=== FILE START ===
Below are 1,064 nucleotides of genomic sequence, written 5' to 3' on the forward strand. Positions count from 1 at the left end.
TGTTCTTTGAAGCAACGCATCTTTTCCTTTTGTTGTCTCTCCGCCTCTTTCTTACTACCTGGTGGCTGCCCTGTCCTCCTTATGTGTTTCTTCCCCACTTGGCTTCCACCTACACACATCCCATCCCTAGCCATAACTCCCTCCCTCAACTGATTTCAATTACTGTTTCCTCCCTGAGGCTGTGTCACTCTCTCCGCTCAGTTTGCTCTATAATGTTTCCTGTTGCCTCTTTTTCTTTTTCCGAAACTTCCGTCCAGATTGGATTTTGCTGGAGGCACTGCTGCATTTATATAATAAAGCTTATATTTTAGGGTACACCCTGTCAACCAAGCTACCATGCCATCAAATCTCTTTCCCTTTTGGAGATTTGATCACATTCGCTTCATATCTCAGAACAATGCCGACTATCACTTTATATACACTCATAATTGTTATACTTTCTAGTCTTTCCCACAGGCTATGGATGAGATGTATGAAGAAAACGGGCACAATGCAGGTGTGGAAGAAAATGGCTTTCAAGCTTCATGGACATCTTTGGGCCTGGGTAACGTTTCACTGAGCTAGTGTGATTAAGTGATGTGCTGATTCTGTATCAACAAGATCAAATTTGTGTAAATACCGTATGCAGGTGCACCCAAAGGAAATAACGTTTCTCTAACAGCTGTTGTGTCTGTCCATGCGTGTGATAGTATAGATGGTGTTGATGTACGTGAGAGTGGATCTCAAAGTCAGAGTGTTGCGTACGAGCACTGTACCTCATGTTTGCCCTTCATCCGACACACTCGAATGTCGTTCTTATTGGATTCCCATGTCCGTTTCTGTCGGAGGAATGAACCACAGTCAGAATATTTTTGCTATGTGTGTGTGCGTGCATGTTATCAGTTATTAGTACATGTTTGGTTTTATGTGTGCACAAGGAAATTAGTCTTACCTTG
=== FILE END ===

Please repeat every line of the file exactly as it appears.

Below are 1,064 nucleotides of genomic sequence, written 5' to 3' on the forward strand. Positions count from 1 at the left end.
TGTTCTTTGAAGCAACGCATCTTTTCCTTTTGTTGTCTCTCCGCCTCTTTCTTACTACCTGGTGGCTGCCCTGTCCTCCTTATGTGTTTCTTCCCCACTTGGCTTCCACCTACACACATCCCATCCCTAGCCATAACTCCCTCCCTCAACTGATTTCAATTACTGTTTCCTCCCTGAGGCTGTGTCACTCTCTCCGCTCAGTTTGCTCTATAATGTTTCCTGTTGCCTCTTTTTCTTTTTCCGAAACTTCCGTCCAGATTGGATTTTGCTGGAGGCACTGCTGCATTTATATAATAAAGCTTATATTTTAGGGTACACCCTGTCAACCAAGCTACCATGCCATCAAATCTCTTTCCCTTTTGGAGATTTGATCACATTCGCTTCATATCTCAGAACAATGCCGACTATCACTTTATATACACTCATAATTGTTATACTTTCTAGTCTTTCCCACAGGCTATGGATGAGATGTATGAAGAAAACGGGCACAATGCAGGTGTGGAAGAAAATGGCTTTCAAGCTTCATGGACATCTTTGGGCCTGGGTAACGTTTCACTGAGCTAGTGTGATTAAGTGATGTGCTGATTCTGTATCAACAAGATCAAATTTGTGTAAATACCGTATGCAGGTGCACCCAAAGGAAATAACGTTTCTCTAACAGCTGTTGTGTCTGTCCATGCGTGTGATAGTATAGATGGTGTTGATGTACGTGAGAGTGGATCTCAAAGTCAGAGTGTTGCGTACGAGCACTGTACCTCATGTTTGCCCTTCATCCGACACACTCGAATGTCGTTCTTATTGGATTCCCATGTCCGTTTCTGTCGGAGGAATGAACCACAGTCAGAATATTTTTGCTATGTGTGTGTGCGTGCATGTTATCAGTTATTAGTACATGTTTGGTTTTATGTGTGCACAAGGAAATTAGTCTTACCTTG